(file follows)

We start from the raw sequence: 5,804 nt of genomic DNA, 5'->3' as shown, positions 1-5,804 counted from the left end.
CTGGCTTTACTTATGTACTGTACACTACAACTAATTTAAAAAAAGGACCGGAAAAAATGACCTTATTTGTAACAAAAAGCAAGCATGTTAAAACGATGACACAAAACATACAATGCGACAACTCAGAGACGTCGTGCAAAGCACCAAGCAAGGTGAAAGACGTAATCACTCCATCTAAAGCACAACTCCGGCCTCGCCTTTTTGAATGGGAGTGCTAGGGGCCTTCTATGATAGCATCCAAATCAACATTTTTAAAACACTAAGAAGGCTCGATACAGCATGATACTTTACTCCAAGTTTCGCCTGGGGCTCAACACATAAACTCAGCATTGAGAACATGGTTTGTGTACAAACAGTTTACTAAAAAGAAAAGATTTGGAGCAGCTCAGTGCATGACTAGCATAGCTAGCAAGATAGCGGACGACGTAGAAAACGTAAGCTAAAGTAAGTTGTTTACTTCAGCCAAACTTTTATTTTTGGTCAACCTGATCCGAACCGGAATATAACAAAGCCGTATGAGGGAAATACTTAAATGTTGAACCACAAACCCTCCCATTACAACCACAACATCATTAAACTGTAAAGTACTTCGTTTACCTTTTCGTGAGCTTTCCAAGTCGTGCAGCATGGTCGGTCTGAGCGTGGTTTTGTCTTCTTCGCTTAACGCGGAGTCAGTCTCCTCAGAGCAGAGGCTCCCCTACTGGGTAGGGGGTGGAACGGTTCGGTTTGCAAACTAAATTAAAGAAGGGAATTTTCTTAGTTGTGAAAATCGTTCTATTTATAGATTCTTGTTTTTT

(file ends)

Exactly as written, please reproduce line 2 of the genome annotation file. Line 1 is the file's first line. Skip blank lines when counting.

CTGGCTTTACTTATGTACTGTACACTACAACTAATTTAAAAAAAGGACCGGAAAAAATGACCTTATTTGTAACAAAAAGCAAGCATGTTAAAACGATGACACAAAACATACAATGCGACAACTCAGAGACGTCGTGCAAAGCACCAAGCAAGGTGAAAGACGTAATCACTCCATCTAAAGCACAACTCCGGCCTCGCCTTTTTGAATGGGAGTGCTAGGGGCCTTCTATGATAGCATCCAAATCAACATTTTTAAAACACTAAGAAGGCTCGATACAGCATGATACTTTACTCCAAGTTTCGCCTGGGGCTCAACACATAAACTCAGCATTGAGAACATGGTTTGTGTACAAACAGTTTACTAAAAAGAAAAGATTTGGAGCAGCTCAGTGCATGACTAGCATAGCTAGCAAGATAGCGGACGACGTAGAAAACGTAAGCTAAAGTAAGTTGTTTACTTCAGCCAAACTTTTATTTTTGGTCAACCTGATCCGAACCGGAATATAACAAAGCCGTATGAGGGAAATACTTAAATGTTGAACCACAAACCCTCCCATTACAACCACAACATCATTAAACTGTAAAGTACTTCGTTTACCTTTTCGTGAGCTTTCCAAGTCGTGCAGCATGGTCGGTCTGAGCGTGGTTTTGTCTTCTTCGCTTAACGCGGAGTCAGTCTCCTCAGAGCAGAGGCTCCCCTACTGGGTAGGGGGTGGAACGGTTCGGTTTGCAAACTAAATTAAAGAAGGGAATTTTCTTAGTTGTGAAAATCGTTCTATTTATAGATTCTTGTTTTTT